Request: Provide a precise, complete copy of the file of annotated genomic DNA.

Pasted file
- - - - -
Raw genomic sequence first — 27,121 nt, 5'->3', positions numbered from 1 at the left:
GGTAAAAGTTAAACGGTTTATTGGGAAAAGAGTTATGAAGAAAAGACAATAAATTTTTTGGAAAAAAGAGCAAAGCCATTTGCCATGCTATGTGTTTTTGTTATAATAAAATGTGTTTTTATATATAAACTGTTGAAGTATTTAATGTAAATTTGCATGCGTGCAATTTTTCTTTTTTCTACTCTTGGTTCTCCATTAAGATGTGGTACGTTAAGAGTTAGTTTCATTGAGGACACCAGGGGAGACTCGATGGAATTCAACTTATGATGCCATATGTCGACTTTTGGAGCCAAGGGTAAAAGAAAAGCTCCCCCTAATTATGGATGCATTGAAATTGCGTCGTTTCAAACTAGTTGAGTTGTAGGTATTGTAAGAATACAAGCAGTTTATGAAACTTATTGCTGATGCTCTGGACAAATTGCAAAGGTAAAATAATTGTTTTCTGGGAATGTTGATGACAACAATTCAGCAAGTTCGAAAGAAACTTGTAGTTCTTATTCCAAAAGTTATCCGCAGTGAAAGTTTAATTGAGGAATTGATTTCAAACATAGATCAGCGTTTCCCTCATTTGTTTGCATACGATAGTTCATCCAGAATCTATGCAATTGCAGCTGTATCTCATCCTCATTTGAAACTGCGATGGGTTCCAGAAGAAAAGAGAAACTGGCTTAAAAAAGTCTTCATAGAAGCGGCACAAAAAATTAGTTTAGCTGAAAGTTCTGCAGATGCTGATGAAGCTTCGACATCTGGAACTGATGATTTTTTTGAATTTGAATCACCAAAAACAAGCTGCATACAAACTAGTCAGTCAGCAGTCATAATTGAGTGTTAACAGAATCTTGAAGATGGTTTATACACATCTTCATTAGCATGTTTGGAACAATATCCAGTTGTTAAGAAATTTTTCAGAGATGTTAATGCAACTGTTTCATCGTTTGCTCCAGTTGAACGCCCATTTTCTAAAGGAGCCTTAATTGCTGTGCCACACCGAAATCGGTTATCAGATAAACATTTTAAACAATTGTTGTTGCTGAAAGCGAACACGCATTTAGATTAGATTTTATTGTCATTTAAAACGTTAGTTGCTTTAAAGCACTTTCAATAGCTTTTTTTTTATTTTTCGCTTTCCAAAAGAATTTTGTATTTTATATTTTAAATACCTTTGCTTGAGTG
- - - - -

Raw genomic sequence first — 27,121 nt, 5'->3', positions numbered from 1 at the left:
GGTAAAAGTTAAACGGTTTATTGGGAAAAGAGTTATGAAGAAAAGACAATAAATTTTTTGGAAAAAAGAGCAAAGCCATTTGCCATGCTATGTGTTTTTGTTATAATAAAATGTGTTTTTATATATAAACTGTTGAAGTATTTAATGTAAATTTGCATGCGTGCAATTTTTCTTTTTTCTACTCTTGGTTCTCCATTAAGATGTGGTACGTTAAGAGTTAGTTTCATTGAGGACACCAGGGGAGACTCGATGGAATTCAACTTATGATGCCATATGTCGACTTTTGGAGCCAAGGGTAAAAGAAAAGCTCCCCCTAATTATGGATGCATTGAAATTGCGTCGTTTCAAACTAGTTGAGTTGTAGGTATTGTAAGAATACAAGCAGTTTATGAAACTTATTGCTGATGCTCTGGACAAATTGCAAAGGTAAAATAATTGTTTTCTGGGAATGTTGATGACAACAATTCAGCAAGTTCGAAAGAAACTTGTAGTTCTTATTCCAAAAGTTATCCGCAGTGAAAGTTTAATTGAGGAATTGATTTCAAACATAGATCAGCGTTTCCCTCATTTGTTTGCATACGATAGTTCATCCAGAATCTATGCAATTGCAGCTGTATCTCATCCTCATTTGAAACTGCGATGGGTTCCAGAAGAAAAGAGAAACTGGCTTAAAAAAGTCTTCATAGAAGCGGCACAAAAAATTAGTTTAGCTGAAAGTTCTGCAGATGCTGATGAAGCTTCGACATCTGGAACTGATGATTTTTTTGAATTTGAATCACCAAAAACAAGCTGCATACAAACTAGTCAGTCAGCAGTCATAATTGAGTGTTAACAGAATCTTGAAGATGGTTTATACACATCTTCATTAGCATGTTTGGAACAATATCCAGTTGTTAAGAAATTTTTCAGAGATGTTAATGCAACTGTTTCATCGTTTGCTCCAGTTGAACGCCCATTTTCTAAAGGAGCCTTAATTGCTGTGCCACACCGAAATCGGTTATCAGATAAACATTTTAAACAATTGTTGTTGCTGAAAGCGAACACGCATTTAGATTAGATTTTATTGTCATTTAAAACGTTAGTTGCTTTAAAGCACTTTCAATAGCTTTTTTTTTATTTTTCGCTTTCCAAAAGAATTTTGTATTTTATATTTTAAATACCTTTGCTTGAGTG